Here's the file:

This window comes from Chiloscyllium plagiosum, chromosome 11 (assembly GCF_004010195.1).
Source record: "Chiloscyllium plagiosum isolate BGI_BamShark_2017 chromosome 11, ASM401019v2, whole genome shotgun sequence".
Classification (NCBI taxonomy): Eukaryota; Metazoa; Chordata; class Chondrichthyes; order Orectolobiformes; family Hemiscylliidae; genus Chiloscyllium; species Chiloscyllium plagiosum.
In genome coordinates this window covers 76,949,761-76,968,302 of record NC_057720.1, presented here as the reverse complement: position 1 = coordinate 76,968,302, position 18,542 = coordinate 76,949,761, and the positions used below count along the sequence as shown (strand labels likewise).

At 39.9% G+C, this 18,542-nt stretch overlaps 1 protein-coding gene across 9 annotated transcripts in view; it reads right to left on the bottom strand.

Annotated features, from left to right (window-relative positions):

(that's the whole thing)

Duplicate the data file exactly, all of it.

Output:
This window comes from Chiloscyllium plagiosum, chromosome 11 (assembly GCF_004010195.1).
Source record: "Chiloscyllium plagiosum isolate BGI_BamShark_2017 chromosome 11, ASM401019v2, whole genome shotgun sequence".
Classification (NCBI taxonomy): Eukaryota; Metazoa; Chordata; class Chondrichthyes; order Orectolobiformes; family Hemiscylliidae; genus Chiloscyllium; species Chiloscyllium plagiosum.
In genome coordinates this window covers 76,949,761-76,968,302 of record NC_057720.1, presented here as the reverse complement: position 1 = coordinate 76,968,302, position 18,542 = coordinate 76,949,761, and the positions used below count along the sequence as shown (strand labels likewise).

At 39.9% G+C, this 18,542-nt stretch overlaps 1 protein-coding gene across 9 annotated transcripts in view; it reads right to left on the bottom strand.

Annotated features, from left to right (window-relative positions):